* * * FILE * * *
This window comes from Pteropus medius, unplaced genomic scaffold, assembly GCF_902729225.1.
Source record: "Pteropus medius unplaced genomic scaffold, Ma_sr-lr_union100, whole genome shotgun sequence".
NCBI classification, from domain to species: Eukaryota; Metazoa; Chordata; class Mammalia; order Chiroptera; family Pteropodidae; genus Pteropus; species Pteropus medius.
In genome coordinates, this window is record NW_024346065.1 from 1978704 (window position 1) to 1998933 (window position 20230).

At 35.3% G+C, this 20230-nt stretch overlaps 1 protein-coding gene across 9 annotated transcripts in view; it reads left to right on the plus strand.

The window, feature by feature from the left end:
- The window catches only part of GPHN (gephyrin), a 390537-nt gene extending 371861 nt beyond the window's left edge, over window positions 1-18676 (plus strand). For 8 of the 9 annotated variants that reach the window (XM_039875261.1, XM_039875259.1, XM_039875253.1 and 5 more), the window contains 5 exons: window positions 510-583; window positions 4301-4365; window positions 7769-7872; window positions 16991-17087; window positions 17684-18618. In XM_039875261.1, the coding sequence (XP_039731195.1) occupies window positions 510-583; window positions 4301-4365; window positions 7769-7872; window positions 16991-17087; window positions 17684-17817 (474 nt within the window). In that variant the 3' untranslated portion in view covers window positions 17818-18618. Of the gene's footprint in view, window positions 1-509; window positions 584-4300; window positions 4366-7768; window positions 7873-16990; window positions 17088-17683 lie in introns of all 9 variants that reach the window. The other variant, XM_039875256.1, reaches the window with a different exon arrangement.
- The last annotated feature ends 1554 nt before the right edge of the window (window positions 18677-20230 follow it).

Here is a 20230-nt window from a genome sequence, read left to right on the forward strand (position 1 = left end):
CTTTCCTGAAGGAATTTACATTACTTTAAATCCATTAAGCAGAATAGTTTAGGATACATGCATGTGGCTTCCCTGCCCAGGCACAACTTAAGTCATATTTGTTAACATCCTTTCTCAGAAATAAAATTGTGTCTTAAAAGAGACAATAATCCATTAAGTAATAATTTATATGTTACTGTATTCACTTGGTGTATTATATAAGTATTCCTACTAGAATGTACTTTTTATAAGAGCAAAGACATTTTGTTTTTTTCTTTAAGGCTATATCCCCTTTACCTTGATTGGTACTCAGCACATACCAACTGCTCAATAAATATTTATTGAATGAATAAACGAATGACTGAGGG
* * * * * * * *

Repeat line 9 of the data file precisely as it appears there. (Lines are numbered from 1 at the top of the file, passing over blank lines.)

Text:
Here is a 20230-nt window from a genome sequence, read left to right on the forward strand (position 1 = left end):